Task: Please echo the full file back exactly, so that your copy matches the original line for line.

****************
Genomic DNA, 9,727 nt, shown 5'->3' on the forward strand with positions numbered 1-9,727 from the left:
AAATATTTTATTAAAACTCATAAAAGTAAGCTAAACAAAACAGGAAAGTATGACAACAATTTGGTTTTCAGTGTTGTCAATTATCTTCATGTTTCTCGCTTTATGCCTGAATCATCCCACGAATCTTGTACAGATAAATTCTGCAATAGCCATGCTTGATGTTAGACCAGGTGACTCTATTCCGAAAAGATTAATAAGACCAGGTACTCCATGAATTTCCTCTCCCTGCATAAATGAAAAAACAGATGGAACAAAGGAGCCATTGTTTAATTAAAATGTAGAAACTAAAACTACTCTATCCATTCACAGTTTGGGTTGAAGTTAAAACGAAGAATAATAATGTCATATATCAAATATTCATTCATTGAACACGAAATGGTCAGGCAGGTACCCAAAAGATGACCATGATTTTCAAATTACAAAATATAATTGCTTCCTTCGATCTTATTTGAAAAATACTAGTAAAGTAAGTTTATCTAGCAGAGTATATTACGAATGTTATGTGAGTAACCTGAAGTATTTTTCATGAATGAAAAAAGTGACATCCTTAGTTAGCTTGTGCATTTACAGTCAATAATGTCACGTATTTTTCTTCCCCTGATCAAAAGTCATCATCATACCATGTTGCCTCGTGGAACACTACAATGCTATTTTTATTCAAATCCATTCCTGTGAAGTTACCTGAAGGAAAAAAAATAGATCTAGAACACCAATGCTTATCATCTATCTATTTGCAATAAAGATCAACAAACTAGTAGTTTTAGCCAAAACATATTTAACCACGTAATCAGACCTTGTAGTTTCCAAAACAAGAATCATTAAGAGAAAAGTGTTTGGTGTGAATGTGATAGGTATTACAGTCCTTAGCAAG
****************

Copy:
Genomic DNA, 9,727 nt, shown 5'->3' on the forward strand with positions numbered 1-9,727 from the left:
AAATATTTTATTAAAACTCATAAAAGTAAGCTAAACAAAACAGGAAAGTATGACAACAATTTGGTTTTCAGTGTTGTCAATTATCTTCATGTTTCTCGCTTTATGCCTGAATCATCCCACGAATCTTGTACAGATAAATTCTGCAATAGCCATGCTTGATGTTAGACCAGGTGACTCTATTCCGAAAAGATTAATAAGACCAGGTACTCCATGAATTTCCTCTCCCTGCATAAATGAAAAAACAGATGGAACAAAGGAGCCATTGTTTAATTAAAATGTAGAAACTAAAACTACTCTATCCATTCACAGTTTGGGTTGAAGTTAAAACGAAGAATAATAATGTCATATATCAAATATTCATTCATTGAACACGAAATGGTCAGGCAGGTACCCAAAAGATGACCATGATTTTCAAATTACAAAATATAATTGCTTCCTTCGATCTTATTTGAAAAATACTAGTAAAGTAAGTTTATCTAGCAGAGTATATTACGAATGTTATGTGAGTAACCTGAAGTATTTTTCATGAATGAAAAAAGTGACATCCTTAGTTAGCTTGTGCATTTACAGTCAATAATGTCACGTATTTTTCTTCCCCTGATCAAAAGTCATCATCATACCATGTTGCCTCGTGGAACACTACAATGCTATTTTTATTCAAATCCATTCCTGTGAAGTTACCTGAAGGAAAAAAAATAGATCTAGAACACCAATGCTTATCATCTATCTATTTGCAATAAAGATCAACAAACTAGTAGTTTTAGCCAAAACATATTTAACCACGTAATCAGACCTTGTAGTTTCCAAAACAAGAATCATTAAGAGAAAAGTGTTTGGTGTGAATGTGATAGGTATTACAGTCCTTAGCAAG